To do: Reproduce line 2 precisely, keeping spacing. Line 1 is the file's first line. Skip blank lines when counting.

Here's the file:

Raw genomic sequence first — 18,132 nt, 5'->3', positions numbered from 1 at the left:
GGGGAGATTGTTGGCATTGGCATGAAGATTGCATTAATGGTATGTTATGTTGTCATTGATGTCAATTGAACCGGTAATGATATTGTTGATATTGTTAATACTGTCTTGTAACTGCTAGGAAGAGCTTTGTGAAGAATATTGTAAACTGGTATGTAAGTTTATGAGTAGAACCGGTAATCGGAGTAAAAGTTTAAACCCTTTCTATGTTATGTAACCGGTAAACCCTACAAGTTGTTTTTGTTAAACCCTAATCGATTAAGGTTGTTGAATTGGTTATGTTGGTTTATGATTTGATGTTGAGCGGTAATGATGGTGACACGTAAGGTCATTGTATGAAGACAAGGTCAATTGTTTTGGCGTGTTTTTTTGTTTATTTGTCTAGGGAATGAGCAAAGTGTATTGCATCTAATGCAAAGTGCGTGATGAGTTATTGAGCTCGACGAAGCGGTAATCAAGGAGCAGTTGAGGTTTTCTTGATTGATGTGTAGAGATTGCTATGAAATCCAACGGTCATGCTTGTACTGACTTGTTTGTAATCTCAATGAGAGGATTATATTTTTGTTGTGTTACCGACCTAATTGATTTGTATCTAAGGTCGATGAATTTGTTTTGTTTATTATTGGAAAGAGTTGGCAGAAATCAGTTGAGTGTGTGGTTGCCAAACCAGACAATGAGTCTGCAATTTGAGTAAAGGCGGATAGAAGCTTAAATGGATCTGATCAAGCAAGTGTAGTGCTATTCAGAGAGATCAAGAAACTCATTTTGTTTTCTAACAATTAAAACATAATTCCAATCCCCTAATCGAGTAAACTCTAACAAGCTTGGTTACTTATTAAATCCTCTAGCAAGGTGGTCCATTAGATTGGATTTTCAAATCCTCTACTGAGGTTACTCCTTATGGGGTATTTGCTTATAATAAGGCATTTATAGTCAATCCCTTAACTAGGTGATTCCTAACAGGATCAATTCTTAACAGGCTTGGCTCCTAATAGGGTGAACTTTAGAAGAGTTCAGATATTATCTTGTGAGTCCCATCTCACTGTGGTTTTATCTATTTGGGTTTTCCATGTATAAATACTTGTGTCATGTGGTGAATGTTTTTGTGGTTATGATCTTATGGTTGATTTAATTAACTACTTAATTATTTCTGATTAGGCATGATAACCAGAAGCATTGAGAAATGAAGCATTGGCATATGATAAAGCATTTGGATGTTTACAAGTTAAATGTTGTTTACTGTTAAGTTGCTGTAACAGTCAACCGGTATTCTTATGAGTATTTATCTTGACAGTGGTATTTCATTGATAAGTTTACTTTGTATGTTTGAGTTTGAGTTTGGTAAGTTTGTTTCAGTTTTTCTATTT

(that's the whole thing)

GGGGAGATTGTTGGCATTGGCATGAAGATTGCATTAATGGTATGTTATGTTGTCATTGATGTCAATTGAACCGGTAATGATATTGTTGATATTGTTAATACTGTCTTGTAACTGCTAGGAAGAGCTTTGTGAAGAATATTGTAAACTGGTATGTAAGTTTATGAGTAGAACCGGTAATCGGAGTAAAAGTTTAAACCCTTTCTATGTTATGTAACCGGTAAACCCTACAAGTTGTTTTTGTTAAACCCTAATCGATTAAGGTTGTTGAATTGGTTATGTTGGTTTATGATTTGATGTTGAGCGGTAATGATGGTGACACGTAAGGTCATTGTATGAAGACAAGGTCAATTGTTTTGGCGTGTTTTTTTGTTTATTTGTCTAGGGAATGAGCAAAGTGTATTGCATCTAATGCAAAGTGCGTGATGAGTTATTGAGCTCGACGAAGCGGTAATCAAGGAGCAGTTGAGGTTTTCTTGATTGATGTGTAGAGATTGCTATGAAATCCAACGGTCATGCTTGTACTGACTTGTTTGTAATCTCAATGAGAGGATTATATTTTTGTTGTGTTACCGACCTAATTGATTTGTATCTAAGGTCGATGAATTTGTTTTGTTTATTATTGGAAAGAGTTGGCAGAAATCAGTTGAGTGTGTGGTTGCCAAACCAGACAATGAGTCTGCAATTTGAGTAAAGGCGGATAGAAGCTTAAATGGATCTGATCAAGCAAGTGTAGTGCTATTCAGAGAGATCAAGAAACTCATTTTGTTTTCTAACAATTAAAACATAATTCCAATCCCCTAATCGAGTAAACTCTAACAAGCTTGGTTACTTATTAAATCCTCTAGCAAGGTGGTCCATTAGATTGGATTTTCAAATCCTCTACTGAGGTTACTCCTTATGGGGTATTTGCTTATAATAAGGCATTTATAGTCAATCCCTTAACTAGGTGATTCCTAACAGGATCAATTCTTAACAGGCTTGGCTCCTAATAGGGTGAACTTTAGAAGAGTTCAGATATTATCTTGTGAGTCCCATCTCACTGTGGTTTTATCTATTTGGGTTTTCCATGTATAAATACTTGTGTCATGTGGTGAATGTTTTTGTGGTTATGATCTTATGGTTGATTTAATTAACTACTTAATTATTTCTGATTAGGCATGATAACCAGAAGCATTGAGAAATGAAGCATTGGCATATGATAAAGCATTTGGATGTTTACAAGTTAAATGTTGTTTACTGTTAAGTTGCTGTAACAGTCAACCGGTATTCTTATGAGTATTTATCTTGACAGTGGTATTTCATTGATAAGTTTACTTTGTATGTTTGAGTTTGAGTTTGGTAAGTTTGTTTCAGTTTTTCTATTT